By Gabrielle Chefitz
Editor’s note: GPS intern Gabrielle Chefitz speaks with RAND Corporation analyst Julie Taylor about Hezbollah, civil war in Syria and the dangerous uptick of violence in Lebanon.
What was behind the recent EU decision to designate Hezbollah a terrorist organization?
For a long time, the United States has had Hezbollah listed as a terrorist organization. The Europeans had not. And one of the reasons why is because the EU highly values having open diplomatic channels, and cutting-off relations with a group that plays an important role in the Lebanese government restricts the EU’s ability to influence events in Lebanon.
After the Hezbollah terrorist attack on Israelis in Bulgaria [last July], the EU was under pressure to change its position. It took a middle path and only listed Hezbollah’s military wing as a terrorist organization, not the party as a whole. There are fears that this will isolate Hezbollah. [But] what I think is most important about the announcement is that this is coming at a time when Hezbollah members and supporters are being assassinated and kidnapped by Sunni extremist groups and Free Syrian Army sympathizers, both in Lebanon and Syria. While the extremists and FSA-Sympathizers aren’t necessarily working in tandem, these aren’t simply retaliatory attacks due to events in Syria: they are a deliberate campaign to try and draw Shiite Hezbollah into a more direct sectarian confrontation with Lebanon’s Sunni population.
What would be the benefits of a direct confrontation?
That it would further isolate Hezbollah. Even some Shi’as were against Hezbollah becoming involved in Syria. And so they are hoping that provoking Hezbollah will at the very least make it pay a strong political price inside of Lebanon. It could become much more difficult for the party’s coalition partners to stay with Hezbollah. There might be strong pressure on them to break off.
So, what is Hezbollah involvement in the Syrian conflict?
Hezbollah fighters have been crossing over into Syria since the conflict began, but their formal entrance into the conflict in May has provided pro-Assad forces a surge of momentum. They played a pivotal role in helping the Syrian Army retake Qusayr, a town that rebels had controlled for a year.
Is Hezbollah tipping the balance? Can the rebels still win?
I think the rebels cannot win this at this time. I think they could have won, but that time has passed. And the most important reason why is because the outcome of the war is more critical to supporters of the al-Assad regime – Iran and Hezbollah – than it is to the backers of the FSA-Saudi Arabia, Qatar, Turkey, and the West. This isn’t an existential issue or the most important issue for any of the rebels’ external supporters. While Saudi Arabia and Qatar would like to contain Iranian influence in the region, it doesn’t imperil their regimes if al-Assad stays.
Why is Syria so important for Iran?
Syria’s real significance to Iran is that it’s the corridor through which they supply Hezbollah. Hezbollah forces, and the missiles Iran has inside of Lebanon, are Iran’s frontline defense against an Israeli attack. At least, that is how they see it. And so for them this is an existential issue because removal of the missiles makes them vulnerable. They might be open to having al-Assad step down as long as his regime is replaced by a government that is mindful of Iranian concerns, but they can’t have Hezbollah’s position in Lebanon threatened or the missiles put at risk. And so they will become much more actively involved. And if you have direct Iranian involvement in Lebanon, that just feeds the flames of this sectarian conflict.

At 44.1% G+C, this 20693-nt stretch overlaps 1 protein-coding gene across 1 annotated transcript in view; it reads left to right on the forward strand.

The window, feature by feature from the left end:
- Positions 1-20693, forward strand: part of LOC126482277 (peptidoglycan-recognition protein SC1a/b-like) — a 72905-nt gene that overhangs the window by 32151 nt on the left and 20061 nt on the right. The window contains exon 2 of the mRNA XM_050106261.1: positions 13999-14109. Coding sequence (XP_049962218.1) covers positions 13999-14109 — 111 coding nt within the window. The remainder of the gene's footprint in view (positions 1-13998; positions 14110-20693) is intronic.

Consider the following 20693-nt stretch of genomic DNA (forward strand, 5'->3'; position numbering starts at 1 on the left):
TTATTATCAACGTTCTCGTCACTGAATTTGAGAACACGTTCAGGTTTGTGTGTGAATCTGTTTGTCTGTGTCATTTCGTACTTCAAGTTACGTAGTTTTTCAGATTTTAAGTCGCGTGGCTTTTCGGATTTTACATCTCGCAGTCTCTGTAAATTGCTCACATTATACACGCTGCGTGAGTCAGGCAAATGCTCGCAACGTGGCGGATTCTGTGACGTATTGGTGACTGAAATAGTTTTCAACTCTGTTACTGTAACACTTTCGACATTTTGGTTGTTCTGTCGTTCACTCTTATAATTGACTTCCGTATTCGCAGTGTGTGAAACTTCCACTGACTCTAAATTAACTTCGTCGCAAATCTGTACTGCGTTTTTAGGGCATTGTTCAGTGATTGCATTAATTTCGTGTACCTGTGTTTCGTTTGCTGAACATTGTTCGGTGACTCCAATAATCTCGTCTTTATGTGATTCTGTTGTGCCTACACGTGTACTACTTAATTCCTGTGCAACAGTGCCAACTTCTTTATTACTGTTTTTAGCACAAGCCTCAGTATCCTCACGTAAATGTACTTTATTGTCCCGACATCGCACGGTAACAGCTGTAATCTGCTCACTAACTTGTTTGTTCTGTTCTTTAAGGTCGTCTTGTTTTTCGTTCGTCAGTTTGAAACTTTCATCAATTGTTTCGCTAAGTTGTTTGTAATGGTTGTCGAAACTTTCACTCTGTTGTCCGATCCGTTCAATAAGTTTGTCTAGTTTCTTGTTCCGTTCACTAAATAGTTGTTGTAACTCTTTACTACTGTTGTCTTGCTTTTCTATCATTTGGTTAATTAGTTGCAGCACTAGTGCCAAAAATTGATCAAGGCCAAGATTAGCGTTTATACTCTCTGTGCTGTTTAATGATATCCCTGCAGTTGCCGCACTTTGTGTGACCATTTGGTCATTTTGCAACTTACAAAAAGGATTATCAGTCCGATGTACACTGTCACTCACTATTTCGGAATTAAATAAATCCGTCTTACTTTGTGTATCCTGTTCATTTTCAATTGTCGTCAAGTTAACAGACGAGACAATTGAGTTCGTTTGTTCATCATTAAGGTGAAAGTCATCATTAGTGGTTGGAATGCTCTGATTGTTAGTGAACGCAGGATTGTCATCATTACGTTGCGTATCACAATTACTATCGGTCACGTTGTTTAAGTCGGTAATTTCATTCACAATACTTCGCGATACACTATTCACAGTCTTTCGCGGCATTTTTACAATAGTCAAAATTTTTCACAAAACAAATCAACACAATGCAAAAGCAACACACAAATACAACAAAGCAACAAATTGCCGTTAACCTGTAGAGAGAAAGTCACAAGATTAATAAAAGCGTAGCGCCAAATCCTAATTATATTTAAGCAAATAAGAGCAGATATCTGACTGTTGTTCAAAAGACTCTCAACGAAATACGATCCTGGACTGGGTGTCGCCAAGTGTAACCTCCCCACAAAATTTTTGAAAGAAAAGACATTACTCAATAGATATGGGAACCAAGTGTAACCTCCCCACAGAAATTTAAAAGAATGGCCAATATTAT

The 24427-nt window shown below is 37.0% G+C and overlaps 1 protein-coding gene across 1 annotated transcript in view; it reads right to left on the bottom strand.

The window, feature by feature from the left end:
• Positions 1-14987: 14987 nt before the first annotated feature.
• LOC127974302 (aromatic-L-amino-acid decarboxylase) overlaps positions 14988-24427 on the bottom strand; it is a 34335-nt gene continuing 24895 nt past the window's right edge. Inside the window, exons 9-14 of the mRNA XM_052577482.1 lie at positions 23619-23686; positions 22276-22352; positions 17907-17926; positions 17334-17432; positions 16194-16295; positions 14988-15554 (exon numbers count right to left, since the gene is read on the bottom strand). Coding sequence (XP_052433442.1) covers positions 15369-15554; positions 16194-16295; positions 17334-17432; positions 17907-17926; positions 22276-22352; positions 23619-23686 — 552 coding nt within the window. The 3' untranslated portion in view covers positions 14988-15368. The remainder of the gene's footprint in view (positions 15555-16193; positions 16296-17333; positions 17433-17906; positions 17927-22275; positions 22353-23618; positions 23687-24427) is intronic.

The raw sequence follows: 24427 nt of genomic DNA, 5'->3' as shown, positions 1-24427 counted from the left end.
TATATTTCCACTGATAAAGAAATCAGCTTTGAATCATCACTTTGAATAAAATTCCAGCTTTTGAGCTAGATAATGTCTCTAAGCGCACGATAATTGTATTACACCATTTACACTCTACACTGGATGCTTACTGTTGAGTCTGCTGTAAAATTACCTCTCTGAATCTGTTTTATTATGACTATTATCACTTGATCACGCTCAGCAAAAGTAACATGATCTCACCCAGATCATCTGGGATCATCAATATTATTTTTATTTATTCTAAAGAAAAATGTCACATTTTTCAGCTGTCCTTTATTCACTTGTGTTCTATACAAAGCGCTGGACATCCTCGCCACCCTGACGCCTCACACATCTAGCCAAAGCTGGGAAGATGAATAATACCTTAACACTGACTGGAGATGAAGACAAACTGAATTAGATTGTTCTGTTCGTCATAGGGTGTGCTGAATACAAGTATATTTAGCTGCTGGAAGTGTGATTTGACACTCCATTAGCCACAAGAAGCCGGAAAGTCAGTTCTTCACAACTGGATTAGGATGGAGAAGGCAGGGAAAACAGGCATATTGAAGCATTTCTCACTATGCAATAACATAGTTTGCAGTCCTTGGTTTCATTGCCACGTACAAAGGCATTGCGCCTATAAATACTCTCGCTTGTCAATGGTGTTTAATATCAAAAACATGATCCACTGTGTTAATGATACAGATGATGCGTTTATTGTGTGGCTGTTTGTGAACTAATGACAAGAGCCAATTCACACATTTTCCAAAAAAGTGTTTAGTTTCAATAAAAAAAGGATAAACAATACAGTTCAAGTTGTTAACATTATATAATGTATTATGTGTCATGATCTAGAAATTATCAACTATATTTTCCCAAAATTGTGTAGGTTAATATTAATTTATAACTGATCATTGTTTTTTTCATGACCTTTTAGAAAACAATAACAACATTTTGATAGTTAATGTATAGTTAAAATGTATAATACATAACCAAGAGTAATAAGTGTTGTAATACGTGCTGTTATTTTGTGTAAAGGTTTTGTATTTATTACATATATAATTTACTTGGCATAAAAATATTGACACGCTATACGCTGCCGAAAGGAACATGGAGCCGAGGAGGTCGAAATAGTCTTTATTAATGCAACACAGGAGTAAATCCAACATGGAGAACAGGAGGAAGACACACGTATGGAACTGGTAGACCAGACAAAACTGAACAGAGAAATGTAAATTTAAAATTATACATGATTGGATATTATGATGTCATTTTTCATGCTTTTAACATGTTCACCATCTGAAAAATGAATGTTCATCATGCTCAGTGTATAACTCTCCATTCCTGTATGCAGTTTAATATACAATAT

Will Israel respond if Iran escalates its involvement?
It would be very difficult for Israel to not be involved. Right now, the Obama administration’s vacillation on the Syria issue makes it very unclear how they would get involved in a Lebanese conflict. So far, the Obama administration has strongly encouraged neutrality for all foreign parties who have an interest in Lebanon. But once Iran is directly involved I think it could be a very different picture for the United States.
How long could this fight last?
I don’t know, but the Lebanese civil war lasted for 15 years.
How much of the current sectarian struggle in Lebanon can be seen as an extension of that civil war?
It would open up all of the issues of the past, none of which were satisfactorily resolved by the Taif Agreement which ended the Lebanese civil war in 1990. But you have an additional destabilizing element that was not there before, which is the potential for rapid growth of jihadist groups inside Lebanon and for this to become a new front in the global jihad- and not just Lebanese jihadists, but for groups outside as well. If you had a front open up in which Iran and Hezbollah could be fought directly, that might be very attractive to Sunni jihadists.
Could this conflict continue to escalate? Is another civil war a possibility?
I think it could. I’m concerned about these tit-for-tat attacks: the assassinations, car bombings and kidnappings. Eventually, something will tip the balance and Hezbollah will feel its needs to react violently.
Why isn’t this getting more attention?
The situation in Syria has grown very ugly, so for good reason, it’s receiving most of the attention. The situation in Lebanon is very complicated, so I think that's another factor that keeps people from really understanding what’s going on. Plus, in Lebanon there’s always been a bit of instability. There’s always been periodic bombings and assassinations, so people may not realize that this is a very dangerous uptick.